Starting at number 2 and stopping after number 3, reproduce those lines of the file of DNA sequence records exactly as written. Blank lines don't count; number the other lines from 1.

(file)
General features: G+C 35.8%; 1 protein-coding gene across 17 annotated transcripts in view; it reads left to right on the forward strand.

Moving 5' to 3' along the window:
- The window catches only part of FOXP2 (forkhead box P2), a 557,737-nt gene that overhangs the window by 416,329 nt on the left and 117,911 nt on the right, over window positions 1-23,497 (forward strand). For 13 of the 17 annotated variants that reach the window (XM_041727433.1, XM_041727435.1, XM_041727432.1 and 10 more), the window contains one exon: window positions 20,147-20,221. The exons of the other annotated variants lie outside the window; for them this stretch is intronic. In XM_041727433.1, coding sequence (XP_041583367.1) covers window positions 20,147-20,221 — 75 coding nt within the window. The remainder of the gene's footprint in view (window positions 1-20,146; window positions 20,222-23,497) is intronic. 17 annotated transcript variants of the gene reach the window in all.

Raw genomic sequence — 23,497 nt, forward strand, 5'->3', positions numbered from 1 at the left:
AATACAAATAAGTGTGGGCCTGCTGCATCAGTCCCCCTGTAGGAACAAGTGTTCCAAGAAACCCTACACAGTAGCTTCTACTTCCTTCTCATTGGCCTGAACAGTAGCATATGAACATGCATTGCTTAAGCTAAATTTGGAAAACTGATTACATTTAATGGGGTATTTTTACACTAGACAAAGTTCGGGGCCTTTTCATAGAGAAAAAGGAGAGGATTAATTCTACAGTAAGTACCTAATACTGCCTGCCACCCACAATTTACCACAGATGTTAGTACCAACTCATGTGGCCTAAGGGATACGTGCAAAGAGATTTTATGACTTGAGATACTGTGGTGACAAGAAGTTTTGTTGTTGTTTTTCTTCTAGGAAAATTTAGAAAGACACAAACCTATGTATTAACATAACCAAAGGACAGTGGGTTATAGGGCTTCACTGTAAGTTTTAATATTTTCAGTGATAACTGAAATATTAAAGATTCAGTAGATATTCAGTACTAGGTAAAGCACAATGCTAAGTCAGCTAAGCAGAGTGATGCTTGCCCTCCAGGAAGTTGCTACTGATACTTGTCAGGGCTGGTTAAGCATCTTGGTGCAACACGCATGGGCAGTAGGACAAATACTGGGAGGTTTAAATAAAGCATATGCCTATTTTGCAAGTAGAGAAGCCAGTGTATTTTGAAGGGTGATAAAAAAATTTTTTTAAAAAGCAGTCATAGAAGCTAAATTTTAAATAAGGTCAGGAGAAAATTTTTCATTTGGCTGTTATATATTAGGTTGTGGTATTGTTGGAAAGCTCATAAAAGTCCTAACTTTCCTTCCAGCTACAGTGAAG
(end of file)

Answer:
Moving 5' to 3' along the window:
- The window catches only part of FOXP2 (forkhead box P2), a 557,737-nt gene that overhangs the window by 416,329 nt on the left and 117,911 nt on the right, over window positions 1-23,497 (forward strand). For 13 of the 17 annotated variants that reach the window (XM_041727433.1, XM_041727435.1, XM_041727432.1 and 10 more), the window contains one exon: window positions 20,147-20,221. The exons of the other annotated variants lie outside the window; for them this stretch is intronic. In XM_041727433.1, coding sequence (XP_041583367.1) covers window positions 20,147-20,221 — 75 coding nt within the window. The remainder of the gene's footprint in view (window positions 1-20,146; window positions 20,222-23,497) is intronic. 17 annotated transcript variants of the gene reach the window in all.